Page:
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Multiple Owners? Don’t Sell Yourself (or Them) Short

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Make plans now to manage the loss of a business partner.

No matter how successful and profitable, a privately held business with multiple co-owners can be significantly impacted when one of the owners dies, retires, becomes disabled, or leaves the company.

The best way to avoid disruption is by creating a detailed, comprehensive buy-sell agreement (BSA) now, before any such event occurs. The BSA governs how the remaining owners handle the buyout of a departing owner’s interest in the company.

The buy-sell agreement governs the buyout process.

A buy-sell agreement is legally binding on the signatory owners — so it’s important to understand the most essential elements.

First, a BSA may be structured in several different ways: In a cross-purchase agreement, the remaining owners purchase the departing owner’s interest in the business; in an entity-purchase or corporate redemption agreement, the company purchases the interest; in a hybrid agreement, the owners decide after an event triggers a buyout whether they or the company will purchase the interest.

Second, it is important to recognize that an owner’s interest in a company may be quite significant. A BSA may therefore mandate purchase of life insurance policies for each of the co-owners, with the proceeds intended to cover the cost of buying out the departed owner’s interest.

Third, a BSA should protect the signatory owners from others exerting undue influence or demanding unexpected compensation — situations that easily arise when family members are involved in a business or the company is based in a marital property state. The agreement, therefore, should address issues of management continuity and control, sharing of profits, compensation to surviving spouses or other family members, gift and estate taxes, and so on.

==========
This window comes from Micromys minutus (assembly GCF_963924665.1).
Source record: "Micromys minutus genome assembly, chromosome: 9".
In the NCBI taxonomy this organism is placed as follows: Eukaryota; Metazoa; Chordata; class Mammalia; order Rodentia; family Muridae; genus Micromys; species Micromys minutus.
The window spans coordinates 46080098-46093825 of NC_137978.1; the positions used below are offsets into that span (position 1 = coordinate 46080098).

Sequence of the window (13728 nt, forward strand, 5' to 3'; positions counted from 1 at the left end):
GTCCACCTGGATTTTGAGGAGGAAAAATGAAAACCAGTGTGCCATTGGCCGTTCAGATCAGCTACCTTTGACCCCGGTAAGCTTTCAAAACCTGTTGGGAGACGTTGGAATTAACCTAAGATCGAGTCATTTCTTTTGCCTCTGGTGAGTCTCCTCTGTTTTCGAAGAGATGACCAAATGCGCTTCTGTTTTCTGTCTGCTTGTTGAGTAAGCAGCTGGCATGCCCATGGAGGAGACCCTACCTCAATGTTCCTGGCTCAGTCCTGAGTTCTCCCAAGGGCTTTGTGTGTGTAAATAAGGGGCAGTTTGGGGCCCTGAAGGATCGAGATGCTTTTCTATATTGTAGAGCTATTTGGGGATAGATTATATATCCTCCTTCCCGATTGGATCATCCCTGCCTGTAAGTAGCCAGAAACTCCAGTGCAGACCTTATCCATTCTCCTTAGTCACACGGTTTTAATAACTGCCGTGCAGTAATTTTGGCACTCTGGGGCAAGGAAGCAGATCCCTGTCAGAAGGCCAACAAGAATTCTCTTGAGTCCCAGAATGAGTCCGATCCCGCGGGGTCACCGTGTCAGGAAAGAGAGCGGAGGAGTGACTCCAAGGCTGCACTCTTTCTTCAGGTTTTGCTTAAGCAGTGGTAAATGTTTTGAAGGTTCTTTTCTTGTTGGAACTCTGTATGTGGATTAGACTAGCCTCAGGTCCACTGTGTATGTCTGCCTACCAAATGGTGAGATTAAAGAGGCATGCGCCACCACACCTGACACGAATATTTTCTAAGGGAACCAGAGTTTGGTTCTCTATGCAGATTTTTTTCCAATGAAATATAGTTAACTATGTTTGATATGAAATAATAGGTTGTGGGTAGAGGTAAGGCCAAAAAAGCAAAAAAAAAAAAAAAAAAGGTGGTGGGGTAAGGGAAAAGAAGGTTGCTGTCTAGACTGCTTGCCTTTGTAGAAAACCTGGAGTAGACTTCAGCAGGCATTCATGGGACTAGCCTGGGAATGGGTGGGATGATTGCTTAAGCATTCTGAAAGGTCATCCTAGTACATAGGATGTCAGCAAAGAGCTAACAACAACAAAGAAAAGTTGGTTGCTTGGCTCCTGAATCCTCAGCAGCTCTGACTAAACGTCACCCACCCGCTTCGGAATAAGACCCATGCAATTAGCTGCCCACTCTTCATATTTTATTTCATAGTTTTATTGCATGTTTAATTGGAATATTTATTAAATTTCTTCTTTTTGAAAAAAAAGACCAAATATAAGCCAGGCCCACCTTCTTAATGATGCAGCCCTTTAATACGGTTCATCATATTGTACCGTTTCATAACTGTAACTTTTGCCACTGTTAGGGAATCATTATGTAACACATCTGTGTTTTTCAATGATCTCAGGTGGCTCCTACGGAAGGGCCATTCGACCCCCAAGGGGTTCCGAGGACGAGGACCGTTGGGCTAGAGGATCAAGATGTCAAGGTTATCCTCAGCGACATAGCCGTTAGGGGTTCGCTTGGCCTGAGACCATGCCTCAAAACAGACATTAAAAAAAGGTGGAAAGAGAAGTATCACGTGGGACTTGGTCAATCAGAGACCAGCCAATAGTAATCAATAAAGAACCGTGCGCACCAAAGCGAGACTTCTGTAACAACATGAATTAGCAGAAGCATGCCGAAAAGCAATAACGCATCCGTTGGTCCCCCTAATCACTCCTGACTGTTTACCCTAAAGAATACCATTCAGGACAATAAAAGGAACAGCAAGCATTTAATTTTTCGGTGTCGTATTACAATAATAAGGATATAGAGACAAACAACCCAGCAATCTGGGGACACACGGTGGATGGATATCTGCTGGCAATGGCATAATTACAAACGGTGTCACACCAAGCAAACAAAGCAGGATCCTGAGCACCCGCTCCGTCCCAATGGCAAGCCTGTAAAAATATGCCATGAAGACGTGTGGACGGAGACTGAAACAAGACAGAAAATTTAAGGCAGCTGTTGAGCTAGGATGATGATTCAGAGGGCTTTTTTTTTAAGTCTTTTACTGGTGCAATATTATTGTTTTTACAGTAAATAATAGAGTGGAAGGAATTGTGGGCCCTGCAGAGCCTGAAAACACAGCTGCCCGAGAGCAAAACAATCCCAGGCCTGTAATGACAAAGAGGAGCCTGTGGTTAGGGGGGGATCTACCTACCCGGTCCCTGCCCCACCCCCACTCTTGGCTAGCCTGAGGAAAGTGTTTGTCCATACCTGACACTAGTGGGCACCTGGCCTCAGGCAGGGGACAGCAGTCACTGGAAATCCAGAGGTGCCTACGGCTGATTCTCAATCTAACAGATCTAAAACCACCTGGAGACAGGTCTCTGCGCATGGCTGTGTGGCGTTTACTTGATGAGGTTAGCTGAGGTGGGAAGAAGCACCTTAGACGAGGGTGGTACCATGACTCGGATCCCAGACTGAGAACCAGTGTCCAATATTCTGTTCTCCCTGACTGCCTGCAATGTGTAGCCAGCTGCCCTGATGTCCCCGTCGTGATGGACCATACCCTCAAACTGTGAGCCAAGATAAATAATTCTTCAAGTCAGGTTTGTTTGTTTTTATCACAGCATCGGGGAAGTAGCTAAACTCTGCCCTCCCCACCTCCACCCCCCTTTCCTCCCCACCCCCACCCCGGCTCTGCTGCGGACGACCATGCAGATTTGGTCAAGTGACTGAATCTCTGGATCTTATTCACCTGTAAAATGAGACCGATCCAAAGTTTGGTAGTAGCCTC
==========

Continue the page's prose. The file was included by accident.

Accurate valuation ensures that the BSA is fair and equitable.

To succeed, a buy-sell agreement must reflect a valid appraisal of the business’s true value. A detailed, up-to-date valuation will take the company’s assets, depreciation, goodwill, accounting methodology, and all other elements into account. A company’s value changes over time, of course, and industry experts recommend periodic appraisal and adjustment of the BSA every two years at least.

Valuation methodology matters.

There are three fundamental approaches to valuation of a company — each of which will have a different impact on the creation of a buy-sell agreement.

Fixed price and formula pricing are two methods that determine the value of a business at a given point in time. This is helpful when first drafting a BSA but neither method ensures accurate pricing for the future.

Some companies prefer to specify that the owners will agree to a price when needed. While owner negotiation can lead to a deep and detailed valuation of the company, it works best when parties are not under pressure to act quickly, making it less efficient when a buyout is imminent.

In a process valuation approach, the BSA spells out exactly how the company will be appraised after a buyout-triggering event occurs, even identifying which company will perform the appraisal. More flexible than fixed/formula pricing, and more efficient and reliable than owner negotiation, process valuation is the preferred choice for many industry experts.

Make the best of your BSA with help from Southard Financial.

To initiate a conversation about valuation and buy-sell agreements, call Southard Financial at (901) 761-7500, use the form on our contact page, or reach out to us on social media.

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